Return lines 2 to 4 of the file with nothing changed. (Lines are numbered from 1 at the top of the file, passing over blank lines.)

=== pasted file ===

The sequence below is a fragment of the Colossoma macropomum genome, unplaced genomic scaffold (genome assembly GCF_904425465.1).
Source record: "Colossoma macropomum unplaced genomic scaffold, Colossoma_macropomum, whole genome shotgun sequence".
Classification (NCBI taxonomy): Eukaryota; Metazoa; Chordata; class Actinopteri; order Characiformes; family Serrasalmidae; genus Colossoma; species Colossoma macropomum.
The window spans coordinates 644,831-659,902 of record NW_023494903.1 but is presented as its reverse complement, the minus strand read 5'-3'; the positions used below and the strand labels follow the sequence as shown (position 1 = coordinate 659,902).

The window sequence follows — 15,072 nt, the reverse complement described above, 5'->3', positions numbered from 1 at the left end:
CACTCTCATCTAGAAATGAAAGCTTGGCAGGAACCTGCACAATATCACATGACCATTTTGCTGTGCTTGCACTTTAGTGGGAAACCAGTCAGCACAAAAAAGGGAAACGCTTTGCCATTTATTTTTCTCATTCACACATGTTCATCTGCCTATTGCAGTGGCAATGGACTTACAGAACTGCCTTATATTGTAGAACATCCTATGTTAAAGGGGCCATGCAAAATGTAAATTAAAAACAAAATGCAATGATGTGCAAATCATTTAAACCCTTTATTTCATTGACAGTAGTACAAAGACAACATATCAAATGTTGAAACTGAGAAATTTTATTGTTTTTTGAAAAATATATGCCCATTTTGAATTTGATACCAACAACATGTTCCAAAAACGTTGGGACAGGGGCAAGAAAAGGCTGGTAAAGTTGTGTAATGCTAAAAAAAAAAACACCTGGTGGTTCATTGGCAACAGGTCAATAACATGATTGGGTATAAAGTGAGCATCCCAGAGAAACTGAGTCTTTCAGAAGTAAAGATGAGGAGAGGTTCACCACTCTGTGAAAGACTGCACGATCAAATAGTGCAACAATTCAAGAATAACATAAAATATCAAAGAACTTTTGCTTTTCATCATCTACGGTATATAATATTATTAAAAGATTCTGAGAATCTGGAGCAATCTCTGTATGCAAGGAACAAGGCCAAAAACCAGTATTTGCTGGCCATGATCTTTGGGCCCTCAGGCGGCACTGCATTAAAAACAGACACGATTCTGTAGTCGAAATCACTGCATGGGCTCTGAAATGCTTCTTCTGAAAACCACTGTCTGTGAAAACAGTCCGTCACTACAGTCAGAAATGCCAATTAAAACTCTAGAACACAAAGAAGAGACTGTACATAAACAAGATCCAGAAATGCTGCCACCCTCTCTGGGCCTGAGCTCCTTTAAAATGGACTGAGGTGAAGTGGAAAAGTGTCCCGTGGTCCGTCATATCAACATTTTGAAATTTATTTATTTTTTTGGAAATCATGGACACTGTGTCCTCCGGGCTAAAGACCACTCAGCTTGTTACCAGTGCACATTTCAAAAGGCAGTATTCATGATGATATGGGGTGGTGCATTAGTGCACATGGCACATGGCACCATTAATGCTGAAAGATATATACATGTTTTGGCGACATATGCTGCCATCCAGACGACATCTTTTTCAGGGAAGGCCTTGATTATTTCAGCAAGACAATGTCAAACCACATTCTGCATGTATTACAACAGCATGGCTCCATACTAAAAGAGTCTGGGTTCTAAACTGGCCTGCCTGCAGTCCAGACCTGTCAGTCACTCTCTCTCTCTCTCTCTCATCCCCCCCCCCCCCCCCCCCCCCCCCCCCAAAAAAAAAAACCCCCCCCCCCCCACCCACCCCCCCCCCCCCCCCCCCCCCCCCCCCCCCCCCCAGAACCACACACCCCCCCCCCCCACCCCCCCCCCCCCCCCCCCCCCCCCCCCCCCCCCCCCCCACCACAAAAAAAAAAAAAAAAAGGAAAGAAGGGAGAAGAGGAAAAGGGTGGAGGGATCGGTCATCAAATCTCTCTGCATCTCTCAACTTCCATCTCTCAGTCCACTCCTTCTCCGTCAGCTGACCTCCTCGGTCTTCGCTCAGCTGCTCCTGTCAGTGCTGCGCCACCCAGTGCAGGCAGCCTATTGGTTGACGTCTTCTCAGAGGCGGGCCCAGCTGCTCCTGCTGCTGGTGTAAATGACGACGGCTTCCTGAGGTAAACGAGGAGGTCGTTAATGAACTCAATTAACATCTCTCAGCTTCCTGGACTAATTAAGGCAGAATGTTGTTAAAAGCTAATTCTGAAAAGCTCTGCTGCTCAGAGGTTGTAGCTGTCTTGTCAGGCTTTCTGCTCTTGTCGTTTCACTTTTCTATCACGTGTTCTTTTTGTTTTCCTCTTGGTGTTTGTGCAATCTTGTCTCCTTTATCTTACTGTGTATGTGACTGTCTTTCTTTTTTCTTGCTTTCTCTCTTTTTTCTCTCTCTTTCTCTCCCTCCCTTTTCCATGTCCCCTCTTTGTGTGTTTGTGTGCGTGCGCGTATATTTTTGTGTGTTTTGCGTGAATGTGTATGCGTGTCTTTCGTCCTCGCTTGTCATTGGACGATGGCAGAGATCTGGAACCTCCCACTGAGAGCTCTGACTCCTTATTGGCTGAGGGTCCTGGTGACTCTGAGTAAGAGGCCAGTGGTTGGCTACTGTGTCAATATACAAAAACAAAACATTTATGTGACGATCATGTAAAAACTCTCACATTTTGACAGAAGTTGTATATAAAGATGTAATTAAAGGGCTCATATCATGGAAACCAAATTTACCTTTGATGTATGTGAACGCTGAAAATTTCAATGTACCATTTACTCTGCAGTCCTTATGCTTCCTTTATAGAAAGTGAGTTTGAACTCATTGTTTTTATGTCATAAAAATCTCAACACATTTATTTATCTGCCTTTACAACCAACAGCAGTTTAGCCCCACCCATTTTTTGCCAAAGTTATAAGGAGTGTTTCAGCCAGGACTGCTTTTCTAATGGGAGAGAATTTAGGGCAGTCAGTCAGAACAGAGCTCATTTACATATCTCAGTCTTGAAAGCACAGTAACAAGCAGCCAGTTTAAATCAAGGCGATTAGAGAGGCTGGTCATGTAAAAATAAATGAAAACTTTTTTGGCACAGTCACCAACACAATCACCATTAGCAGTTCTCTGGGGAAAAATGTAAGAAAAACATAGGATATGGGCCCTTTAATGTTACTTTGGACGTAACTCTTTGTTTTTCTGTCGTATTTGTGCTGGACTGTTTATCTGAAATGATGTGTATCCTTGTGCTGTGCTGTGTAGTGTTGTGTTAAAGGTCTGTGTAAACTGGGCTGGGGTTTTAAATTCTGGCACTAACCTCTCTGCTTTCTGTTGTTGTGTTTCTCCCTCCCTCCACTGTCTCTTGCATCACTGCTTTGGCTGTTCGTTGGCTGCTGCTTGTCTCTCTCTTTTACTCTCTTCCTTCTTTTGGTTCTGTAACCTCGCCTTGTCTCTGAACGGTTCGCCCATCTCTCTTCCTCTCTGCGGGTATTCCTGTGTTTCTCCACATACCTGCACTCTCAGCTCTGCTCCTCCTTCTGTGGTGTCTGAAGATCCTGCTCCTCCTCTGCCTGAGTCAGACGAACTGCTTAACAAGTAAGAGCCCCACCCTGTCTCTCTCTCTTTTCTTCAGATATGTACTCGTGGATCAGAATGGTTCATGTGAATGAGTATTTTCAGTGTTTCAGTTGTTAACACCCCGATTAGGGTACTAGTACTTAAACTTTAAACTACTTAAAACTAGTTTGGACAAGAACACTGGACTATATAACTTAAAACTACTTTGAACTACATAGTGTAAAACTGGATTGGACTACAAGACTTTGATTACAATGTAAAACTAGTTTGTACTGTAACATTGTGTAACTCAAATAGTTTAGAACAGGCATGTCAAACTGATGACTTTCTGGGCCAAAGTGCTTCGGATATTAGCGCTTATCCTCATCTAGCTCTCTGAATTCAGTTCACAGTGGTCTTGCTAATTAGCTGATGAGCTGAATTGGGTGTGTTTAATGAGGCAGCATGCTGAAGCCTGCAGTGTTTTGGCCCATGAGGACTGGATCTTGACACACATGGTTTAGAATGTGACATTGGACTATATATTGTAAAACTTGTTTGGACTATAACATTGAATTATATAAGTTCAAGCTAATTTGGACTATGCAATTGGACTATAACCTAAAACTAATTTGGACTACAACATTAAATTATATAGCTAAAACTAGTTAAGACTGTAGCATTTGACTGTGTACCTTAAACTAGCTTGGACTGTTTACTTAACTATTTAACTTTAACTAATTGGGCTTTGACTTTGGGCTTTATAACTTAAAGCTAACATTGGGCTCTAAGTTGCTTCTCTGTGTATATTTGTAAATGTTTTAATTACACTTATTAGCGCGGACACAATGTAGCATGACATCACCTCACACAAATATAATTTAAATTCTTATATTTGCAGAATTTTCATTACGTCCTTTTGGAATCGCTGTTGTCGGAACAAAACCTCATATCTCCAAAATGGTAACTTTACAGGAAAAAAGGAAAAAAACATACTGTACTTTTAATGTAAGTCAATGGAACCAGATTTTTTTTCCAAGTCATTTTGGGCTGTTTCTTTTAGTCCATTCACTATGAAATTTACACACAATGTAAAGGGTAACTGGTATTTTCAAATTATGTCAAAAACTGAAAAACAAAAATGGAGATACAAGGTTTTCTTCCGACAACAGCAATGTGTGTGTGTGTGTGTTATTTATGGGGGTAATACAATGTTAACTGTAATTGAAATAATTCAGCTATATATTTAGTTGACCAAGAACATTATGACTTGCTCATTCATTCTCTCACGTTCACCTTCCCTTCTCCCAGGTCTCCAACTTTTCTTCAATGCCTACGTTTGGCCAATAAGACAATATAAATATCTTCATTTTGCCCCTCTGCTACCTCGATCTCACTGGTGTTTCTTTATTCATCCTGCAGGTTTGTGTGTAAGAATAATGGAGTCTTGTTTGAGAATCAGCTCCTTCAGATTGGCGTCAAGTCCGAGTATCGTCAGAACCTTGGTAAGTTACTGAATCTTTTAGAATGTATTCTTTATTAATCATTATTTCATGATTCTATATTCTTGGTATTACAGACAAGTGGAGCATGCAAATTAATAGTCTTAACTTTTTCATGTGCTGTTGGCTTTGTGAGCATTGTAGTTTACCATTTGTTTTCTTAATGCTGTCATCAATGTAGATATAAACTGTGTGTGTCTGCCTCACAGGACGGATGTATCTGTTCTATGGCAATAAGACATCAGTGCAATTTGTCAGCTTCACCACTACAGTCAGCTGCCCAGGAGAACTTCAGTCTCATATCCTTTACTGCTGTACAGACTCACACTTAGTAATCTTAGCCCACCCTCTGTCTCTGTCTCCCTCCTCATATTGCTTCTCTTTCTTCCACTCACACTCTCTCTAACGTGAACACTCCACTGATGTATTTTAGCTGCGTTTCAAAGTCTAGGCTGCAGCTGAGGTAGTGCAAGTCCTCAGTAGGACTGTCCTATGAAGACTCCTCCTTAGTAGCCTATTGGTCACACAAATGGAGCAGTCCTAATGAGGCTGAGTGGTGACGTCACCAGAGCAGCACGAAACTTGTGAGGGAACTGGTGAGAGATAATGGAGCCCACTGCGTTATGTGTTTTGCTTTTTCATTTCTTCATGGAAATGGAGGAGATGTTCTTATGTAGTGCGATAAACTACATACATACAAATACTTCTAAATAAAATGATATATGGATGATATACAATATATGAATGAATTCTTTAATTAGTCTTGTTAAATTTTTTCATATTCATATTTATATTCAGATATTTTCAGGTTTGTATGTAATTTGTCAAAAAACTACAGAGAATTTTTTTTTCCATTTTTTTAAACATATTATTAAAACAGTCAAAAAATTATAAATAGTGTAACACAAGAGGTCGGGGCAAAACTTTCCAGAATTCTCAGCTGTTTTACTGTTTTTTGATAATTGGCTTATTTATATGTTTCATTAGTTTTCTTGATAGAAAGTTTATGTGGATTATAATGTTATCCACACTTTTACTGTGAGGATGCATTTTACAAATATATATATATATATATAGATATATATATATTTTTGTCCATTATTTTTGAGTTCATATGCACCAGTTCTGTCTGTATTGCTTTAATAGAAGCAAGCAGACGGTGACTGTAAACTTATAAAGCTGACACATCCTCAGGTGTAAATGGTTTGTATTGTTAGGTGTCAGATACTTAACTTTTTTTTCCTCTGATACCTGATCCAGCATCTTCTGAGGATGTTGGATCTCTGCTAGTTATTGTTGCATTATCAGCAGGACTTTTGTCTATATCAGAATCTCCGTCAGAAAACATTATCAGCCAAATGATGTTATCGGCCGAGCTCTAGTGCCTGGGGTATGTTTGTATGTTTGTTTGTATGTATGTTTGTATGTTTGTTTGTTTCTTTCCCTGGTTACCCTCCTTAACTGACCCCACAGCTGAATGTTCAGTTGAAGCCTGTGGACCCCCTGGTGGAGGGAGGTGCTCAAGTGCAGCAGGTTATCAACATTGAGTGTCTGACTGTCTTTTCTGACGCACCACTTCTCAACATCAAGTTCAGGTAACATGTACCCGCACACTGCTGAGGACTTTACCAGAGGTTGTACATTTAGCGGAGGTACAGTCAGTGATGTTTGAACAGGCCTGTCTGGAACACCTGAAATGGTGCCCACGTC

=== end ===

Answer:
Source record: "Colossoma macropomum unplaced genomic scaffold, Colossoma_macropomum, whole genome shotgun sequence".
Classification (NCBI taxonomy): Eukaryota; Metazoa; Chordata; class Actinopteri; order Characiformes; family Serrasalmidae; genus Colossoma; species Colossoma macropomum.
The window spans coordinates 644,831-659,902 of record NW_023494903.1 but is presented as its reverse complement, the minus strand read 5'-3'; the positions used below and the strand labels follow the sequence as shown (position 1 = coordinate 659,902).